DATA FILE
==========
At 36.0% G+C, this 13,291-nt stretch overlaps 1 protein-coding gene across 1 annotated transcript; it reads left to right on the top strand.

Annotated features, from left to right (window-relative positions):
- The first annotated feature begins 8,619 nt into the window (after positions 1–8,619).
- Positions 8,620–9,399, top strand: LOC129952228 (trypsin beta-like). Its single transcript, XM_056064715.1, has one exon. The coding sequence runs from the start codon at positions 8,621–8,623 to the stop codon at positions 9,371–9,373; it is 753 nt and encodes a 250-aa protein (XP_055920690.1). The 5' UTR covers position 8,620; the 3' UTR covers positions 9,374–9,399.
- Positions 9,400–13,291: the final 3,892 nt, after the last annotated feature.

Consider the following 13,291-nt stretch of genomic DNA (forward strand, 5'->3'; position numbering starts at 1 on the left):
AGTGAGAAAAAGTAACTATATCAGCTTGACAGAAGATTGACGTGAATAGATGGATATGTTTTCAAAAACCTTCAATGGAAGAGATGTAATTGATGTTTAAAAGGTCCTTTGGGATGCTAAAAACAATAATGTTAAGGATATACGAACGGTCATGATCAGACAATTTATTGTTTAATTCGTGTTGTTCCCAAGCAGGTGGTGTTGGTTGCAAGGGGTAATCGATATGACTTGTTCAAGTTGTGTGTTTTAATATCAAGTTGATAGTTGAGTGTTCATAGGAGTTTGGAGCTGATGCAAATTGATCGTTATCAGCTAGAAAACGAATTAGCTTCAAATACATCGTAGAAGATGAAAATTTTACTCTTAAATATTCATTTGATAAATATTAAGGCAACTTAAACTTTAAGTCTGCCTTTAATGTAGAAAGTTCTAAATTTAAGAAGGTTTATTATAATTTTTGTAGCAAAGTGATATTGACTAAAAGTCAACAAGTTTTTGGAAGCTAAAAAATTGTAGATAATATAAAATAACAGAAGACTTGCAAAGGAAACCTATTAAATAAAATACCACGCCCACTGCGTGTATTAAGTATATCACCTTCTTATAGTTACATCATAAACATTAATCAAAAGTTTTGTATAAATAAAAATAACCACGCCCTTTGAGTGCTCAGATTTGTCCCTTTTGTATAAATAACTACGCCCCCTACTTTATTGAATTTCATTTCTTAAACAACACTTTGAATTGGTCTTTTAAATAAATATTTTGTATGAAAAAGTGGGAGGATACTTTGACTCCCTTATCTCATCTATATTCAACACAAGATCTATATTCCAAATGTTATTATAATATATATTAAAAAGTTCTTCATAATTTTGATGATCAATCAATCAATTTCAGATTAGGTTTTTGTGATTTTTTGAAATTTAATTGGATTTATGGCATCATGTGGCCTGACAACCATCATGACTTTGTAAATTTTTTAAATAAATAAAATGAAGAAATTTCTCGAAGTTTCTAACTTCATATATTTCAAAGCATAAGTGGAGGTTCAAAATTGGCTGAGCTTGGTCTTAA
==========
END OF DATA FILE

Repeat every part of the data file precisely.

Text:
At 36.0% G+C, this 13,291-nt stretch overlaps 1 protein-coding gene across 1 annotated transcript; it reads left to right on the top strand.

Annotated features, from left to right (window-relative positions):
- The first annotated feature begins 8,619 nt into the window (after positions 1–8,619).
- Positions 8,620–9,399, top strand: LOC129952228 (trypsin beta-like). Its single transcript, XM_056064715.1, has one exon. The coding sequence runs from the start codon at positions 8,621–8,623 to the stop codon at positions 9,371–9,373; it is 753 nt and encodes a 250-aa protein (XP_055920690.1). The 5' UTR covers position 8,620; the 3' UTR covers positions 9,374–9,399.
- Positions 9,400–13,291: the final 3,892 nt, after the last annotated feature.

Consider the following 13,291-nt stretch of genomic DNA (forward strand, 5'->3'; position numbering starts at 1 on the left):
AGTGAGAAAAAGTAACTATATCAGCTTGACAGAAGATTGACGTGAATAGATGGATATGTTTTCAAAAACCTTCAATGGAAGAGATGTAATTGATGTTTAAAAGGTCCTTTGGGATGCTAAAAACAATAATGTTAAGGATATACGAACGGTCATGATCAGACAATTTATTGTTTAATTCGTGTTGTTCCCAAGCAGGTGGTGTTGGTTGCAAGGGGTAATCGATATGACTTGTTCAAGTTGTGTGTTTTAATATCAAGTTGATAGTTGAGTGTTCATAGGAGTTTGGAGCTGATGCAAATTGATCGTTATCAGCTAGAAAACGAATTAGCTTCAAATACATCGTAGAAGATGAAAATTTTACTCTTAAATATTCATTTGATAAATATTAAGGCAACTTAAACTTTAAGTCTGCCTTTAATGTAGAAAGTTCTAAATTTAAGAAGGTTTATTATAATTTTTGTAGCAAAGTGATATTGACTAAAAGTCAACAAGTTTTTGGAAGCTAAAAAATTGTAGATAATATAAAATAACAGAAGACTTGCAAAGGAAACCTATTAAATAAAATACCACGCCCACTGCGTGTATTAAGTATATCACCTTCTTATAGTTACATCATAAACATTAATCAAAAGTTTTGTATAAATAAAAATAACCACGCCCTTTGAGTGCTCAGATTTGTCCCTTTTGTATAAATAACTACGCCCCCTACTTTATTGAATTTCATTTCTTAAACAACACTTTGAATTGGTCTTTTAAATAAATATTTTGTATGAAAAAGTGGGAGGATACTTTGACTCCCTTATCTCATCTATATTCAACACAAGATCTATATTCCAAATGTTATTATAATATATATTAAAAAGTTCTTCATAATTTTGATGATCAATCAATCAATTTCAGATTAGGTTTTTGTGATTTTTTGAAATTTAATTGGATTTATGGCATCATGTGGCCTGACAACCATCATGACTTTGTAAATTTTTTAAATAAATAAAATGAAGAAATTTCTCGAAGTTTCTAACTTCATATATTTCAAAGCATAAGTGGAGGTTCAAAATTGGCTGAGCTTGGTCTTAA